THE LOGISTICS OF THE UNITED STATES ARMY, 1812–1821
|Urwin, Gregory J. W., 1955-
|ABSTRACT The acquisition and transportation of supplies for the U.S. Army proved to be the most intractable military problem of the War of 1812. Logistics became the bane of successive secretaries of war and field commanders, and of the soldiers who fought the British and Canadian troops, and their native allies. Historians have correctly ascribed the failure of American arms to achieve its principal war aim, the conquest of Canada, to the dysfunctional logistical and supply system. The suffering of soldiers who received subpar food and clothing, and experienced a shortage of weapons, ammunition, and fuel, moreover, are a staple of the historical literature on the war. Although this dissertation analyzes the causes and consequences of the breakdown in logistics, it also focuses on the lesser-known story of how the Corps of Quartermasters made logistics work under difficult conditions. It investigates how the military professionals within the officer corps drew lessons from their wartime travails and made common cause with reform-minded civilians in the hope of creating a better logistical system. Their combined efforts led to the postwar reform drive that gave the U.S. Army permanent supply departments, a comprehensive set of regulations, effective measures to enforce accountability, a new system for distributing food to the army, and a construction boom in military roads. Reformers also transformed the Quartermaster Corps to a greater degree than previously thought. Historians have long argued that the U.S. Army did not have a professionalized officer corps until the end of the nineteenth century. Recently, historians have considered the professional aspects of the antebellum officer corps. This dissertation argues that the origins of military professionalism can be traced back to the War of 1812. Army quartermasters, in particular, stood in the vanguard of military progress. Quartermaster General Thomas Sidney Jesup emphasized military expertise, education, and training far more than had his predecessors, and quartermasters typified the growing commitment of army officers to a lifetime of service to the nation. Jesup envisioned that his department would become an elite staff of military logisticians. He also wanted that peacetime staff to be large enough to support an army at war. He opposed the practice of appointing businessmen to fill quartermaster vacancies during a war, believing that these men did not have the basic competencies to perform their tasks well. In fact, the performance of civil appointees and career officers improved over the course of the war and a few even proposed logistical reforms that the army would later adopt. The War of 1812 not only provided the catalyst for the postwar reform of logistics and the onset of a professional ethic among quartermasters, but the process of professionalizing logistics actually began during the war. This study’s main findings draw on the private and official correspondence of army officers and secretaries of war, which reside in published government documents and manuscript collections housed in the National Archives, Library of Congress, and various universities and historical societies. Army registers, college registers, local histories, genealogies, and officers’ letters facilitated the reconstruction of quartermasters’ careers.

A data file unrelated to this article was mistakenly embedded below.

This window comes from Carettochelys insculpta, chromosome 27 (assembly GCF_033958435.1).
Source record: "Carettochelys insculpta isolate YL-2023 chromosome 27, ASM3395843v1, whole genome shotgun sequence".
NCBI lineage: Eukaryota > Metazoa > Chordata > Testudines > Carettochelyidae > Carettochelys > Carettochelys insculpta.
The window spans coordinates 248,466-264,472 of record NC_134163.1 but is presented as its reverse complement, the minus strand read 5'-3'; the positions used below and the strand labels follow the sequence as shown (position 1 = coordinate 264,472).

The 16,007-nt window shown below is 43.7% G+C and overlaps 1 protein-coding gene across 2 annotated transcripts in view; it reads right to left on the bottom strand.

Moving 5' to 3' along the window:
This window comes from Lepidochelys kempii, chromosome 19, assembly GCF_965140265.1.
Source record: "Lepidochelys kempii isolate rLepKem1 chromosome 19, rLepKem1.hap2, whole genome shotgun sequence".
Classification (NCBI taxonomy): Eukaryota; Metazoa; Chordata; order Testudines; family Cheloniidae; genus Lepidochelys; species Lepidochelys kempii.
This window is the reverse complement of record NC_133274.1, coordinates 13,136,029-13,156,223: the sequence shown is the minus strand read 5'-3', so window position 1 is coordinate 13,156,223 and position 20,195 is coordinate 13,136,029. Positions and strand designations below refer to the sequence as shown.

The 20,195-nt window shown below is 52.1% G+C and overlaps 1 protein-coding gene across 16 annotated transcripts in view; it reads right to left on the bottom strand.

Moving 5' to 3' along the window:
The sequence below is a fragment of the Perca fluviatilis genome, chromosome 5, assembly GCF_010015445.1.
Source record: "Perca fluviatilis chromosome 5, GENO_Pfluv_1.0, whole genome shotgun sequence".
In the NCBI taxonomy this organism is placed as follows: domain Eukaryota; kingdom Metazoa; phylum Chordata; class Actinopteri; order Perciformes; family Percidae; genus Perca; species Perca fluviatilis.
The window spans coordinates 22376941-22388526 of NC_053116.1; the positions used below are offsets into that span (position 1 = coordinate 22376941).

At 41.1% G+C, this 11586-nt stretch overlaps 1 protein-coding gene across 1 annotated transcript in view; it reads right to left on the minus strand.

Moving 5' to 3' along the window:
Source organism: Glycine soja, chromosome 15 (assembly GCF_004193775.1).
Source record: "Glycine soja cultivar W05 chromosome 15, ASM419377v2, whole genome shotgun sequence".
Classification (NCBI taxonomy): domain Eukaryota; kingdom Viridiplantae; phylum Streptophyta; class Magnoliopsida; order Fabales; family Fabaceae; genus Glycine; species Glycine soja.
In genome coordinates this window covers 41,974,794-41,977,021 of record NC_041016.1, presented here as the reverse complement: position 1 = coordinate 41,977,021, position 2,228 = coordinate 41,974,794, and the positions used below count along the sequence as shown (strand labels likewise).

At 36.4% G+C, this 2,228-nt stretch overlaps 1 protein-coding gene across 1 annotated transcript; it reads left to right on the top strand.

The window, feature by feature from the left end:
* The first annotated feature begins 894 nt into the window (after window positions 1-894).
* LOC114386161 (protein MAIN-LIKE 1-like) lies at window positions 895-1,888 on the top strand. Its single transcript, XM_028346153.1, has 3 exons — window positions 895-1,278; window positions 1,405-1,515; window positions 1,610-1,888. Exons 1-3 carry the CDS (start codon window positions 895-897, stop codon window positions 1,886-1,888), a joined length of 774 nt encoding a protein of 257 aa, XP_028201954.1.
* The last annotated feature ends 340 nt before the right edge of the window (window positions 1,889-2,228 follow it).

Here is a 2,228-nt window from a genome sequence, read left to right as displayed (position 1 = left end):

|Temple University. Libraries
|Theses and Dissertations
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|THE LOGISTICS OF THE UNITED STATES ARMY, 1812–1821
|Lockenour, Jay, 1966-
|Bruggeman, Seth C., 1975-
|Watson, Samuel J.
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